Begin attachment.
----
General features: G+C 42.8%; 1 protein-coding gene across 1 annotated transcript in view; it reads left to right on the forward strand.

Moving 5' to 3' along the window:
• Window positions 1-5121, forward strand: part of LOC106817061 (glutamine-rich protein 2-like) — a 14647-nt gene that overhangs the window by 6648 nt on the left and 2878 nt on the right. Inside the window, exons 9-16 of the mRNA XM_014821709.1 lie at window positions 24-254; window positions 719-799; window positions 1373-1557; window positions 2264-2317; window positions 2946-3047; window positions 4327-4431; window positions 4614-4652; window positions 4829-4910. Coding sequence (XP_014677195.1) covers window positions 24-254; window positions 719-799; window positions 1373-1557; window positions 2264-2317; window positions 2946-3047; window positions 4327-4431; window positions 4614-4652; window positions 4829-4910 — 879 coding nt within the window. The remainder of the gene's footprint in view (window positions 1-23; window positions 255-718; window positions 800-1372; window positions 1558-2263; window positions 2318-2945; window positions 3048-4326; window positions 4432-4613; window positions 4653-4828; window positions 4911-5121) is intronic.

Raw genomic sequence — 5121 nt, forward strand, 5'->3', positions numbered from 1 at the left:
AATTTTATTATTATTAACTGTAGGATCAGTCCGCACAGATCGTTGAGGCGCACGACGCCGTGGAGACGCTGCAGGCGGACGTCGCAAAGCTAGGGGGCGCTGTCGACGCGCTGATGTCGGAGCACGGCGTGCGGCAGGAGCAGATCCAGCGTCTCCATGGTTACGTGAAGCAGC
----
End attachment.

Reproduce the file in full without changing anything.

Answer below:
General features: G+C 42.8%; 1 protein-coding gene across 1 annotated transcript in view; it reads left to right on the forward strand.

Moving 5' to 3' along the window:
• Window positions 1-5121, forward strand: part of LOC106817061 (glutamine-rich protein 2-like) — a 14647-nt gene that overhangs the window by 6648 nt on the left and 2878 nt on the right. Inside the window, exons 9-16 of the mRNA XM_014821709.1 lie at window positions 24-254; window positions 719-799; window positions 1373-1557; window positions 2264-2317; window positions 2946-3047; window positions 4327-4431; window positions 4614-4652; window positions 4829-4910. Coding sequence (XP_014677195.1) covers window positions 24-254; window positions 719-799; window positions 1373-1557; window positions 2264-2317; window positions 2946-3047; window positions 4327-4431; window positions 4614-4652; window positions 4829-4910 — 879 coding nt within the window. The remainder of the gene's footprint in view (window positions 1-23; window positions 255-718; window positions 800-1372; window positions 1558-2263; window positions 2318-2945; window positions 3048-4326; window positions 4432-4613; window positions 4653-4828; window positions 4911-5121) is intronic.

Raw genomic sequence — 5121 nt, forward strand, 5'->3', positions numbered from 1 at the left:
AATTTTATTATTATTAACTGTAGGATCAGTCCGCACAGATCGTTGAGGCGCACGACGCCGTGGAGACGCTGCAGGCGGACGTCGCAAAGCTAGGGGGCGCTGTCGACGCGCTGATGTCGGAGCACGGCGTGCGGCAGGAGCAGATCCAGCGTCTCCATGGTTACGTGAAGCAGC